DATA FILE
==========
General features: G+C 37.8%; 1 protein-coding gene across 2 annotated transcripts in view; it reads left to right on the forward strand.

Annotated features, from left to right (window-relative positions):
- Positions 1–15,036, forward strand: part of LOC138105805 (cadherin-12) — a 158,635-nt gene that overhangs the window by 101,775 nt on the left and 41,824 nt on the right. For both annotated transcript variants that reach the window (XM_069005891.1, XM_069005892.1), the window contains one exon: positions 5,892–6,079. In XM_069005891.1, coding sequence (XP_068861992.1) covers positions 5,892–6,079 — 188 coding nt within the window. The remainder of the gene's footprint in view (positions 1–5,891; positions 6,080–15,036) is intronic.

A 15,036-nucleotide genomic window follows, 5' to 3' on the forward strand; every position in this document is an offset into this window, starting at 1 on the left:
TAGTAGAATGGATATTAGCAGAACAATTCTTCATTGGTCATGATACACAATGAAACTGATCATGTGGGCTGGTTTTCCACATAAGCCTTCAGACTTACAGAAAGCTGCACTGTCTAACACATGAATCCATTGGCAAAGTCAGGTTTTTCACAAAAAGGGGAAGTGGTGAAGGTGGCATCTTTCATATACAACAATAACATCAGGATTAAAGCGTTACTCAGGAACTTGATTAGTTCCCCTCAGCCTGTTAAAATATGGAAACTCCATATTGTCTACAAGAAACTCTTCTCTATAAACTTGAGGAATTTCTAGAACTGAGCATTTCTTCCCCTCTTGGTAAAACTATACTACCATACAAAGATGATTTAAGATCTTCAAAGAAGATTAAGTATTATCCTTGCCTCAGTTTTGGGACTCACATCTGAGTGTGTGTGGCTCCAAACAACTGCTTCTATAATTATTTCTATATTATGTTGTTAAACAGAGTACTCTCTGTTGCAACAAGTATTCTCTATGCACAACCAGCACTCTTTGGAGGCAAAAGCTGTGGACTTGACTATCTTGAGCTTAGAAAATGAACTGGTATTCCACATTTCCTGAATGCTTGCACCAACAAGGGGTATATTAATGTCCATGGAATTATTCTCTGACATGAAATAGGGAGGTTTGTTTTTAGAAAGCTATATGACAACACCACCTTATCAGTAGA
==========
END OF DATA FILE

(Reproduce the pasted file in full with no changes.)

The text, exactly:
General features: G+C 37.8%; 1 protein-coding gene across 2 annotated transcripts in view; it reads left to right on the forward strand.

Annotated features, from left to right (window-relative positions):
- Positions 1–15,036, forward strand: part of LOC138105805 (cadherin-12) — a 158,635-nt gene that overhangs the window by 101,775 nt on the left and 41,824 nt on the right. For both annotated transcript variants that reach the window (XM_069005891.1, XM_069005892.1), the window contains one exon: positions 5,892–6,079. In XM_069005891.1, coding sequence (XP_068861992.1) covers positions 5,892–6,079 — 188 coding nt within the window. The remainder of the gene's footprint in view (positions 1–5,891; positions 6,080–15,036) is intronic.

A 15,036-nucleotide genomic window follows, 5' to 3' on the forward strand; every position in this document is an offset into this window, starting at 1 on the left:
TAGTAGAATGGATATTAGCAGAACAATTCTTCATTGGTCATGATACACAATGAAACTGATCATGTGGGCTGGTTTTCCACATAAGCCTTCAGACTTACAGAAAGCTGCACTGTCTAACACATGAATCCATTGGCAAAGTCAGGTTTTTCACAAAAAGGGGAAGTGGTGAAGGTGGCATCTTTCATATACAACAATAACATCAGGATTAAAGCGTTACTCAGGAACTTGATTAGTTCCCCTCAGCCTGTTAAAATATGGAAACTCCATATTGTCTACAAGAAACTCTTCTCTATAAACTTGAGGAATTTCTAGAACTGAGCATTTCTTCCCCTCTTGGTAAAACTATACTACCATACAAAGATGATTTAAGATCTTCAAAGAAGATTAAGTATTATCCTTGCCTCAGTTTTGGGACTCACATCTGAGTGTGTGTGGCTCCAAACAACTGCTTCTATAATTATTTCTATATTATGTTGTTAAACAGAGTACTCTCTGTTGCAACAAGTATTCTCTATGCACAACCAGCACTCTTTGGAGGCAAAAGCTGTGGACTTGACTATCTTGAGCTTAGAAAATGAACTGGTATTCCACATTTCCTGAATGCTTGCACCAACAAGGGGTATATTAATGTCCATGGAATTATTCTCTGACATGAAATAGGGAGGTTTGTTTTTAGAAAGCTATATGACAACACCACCTTATCAGTAGA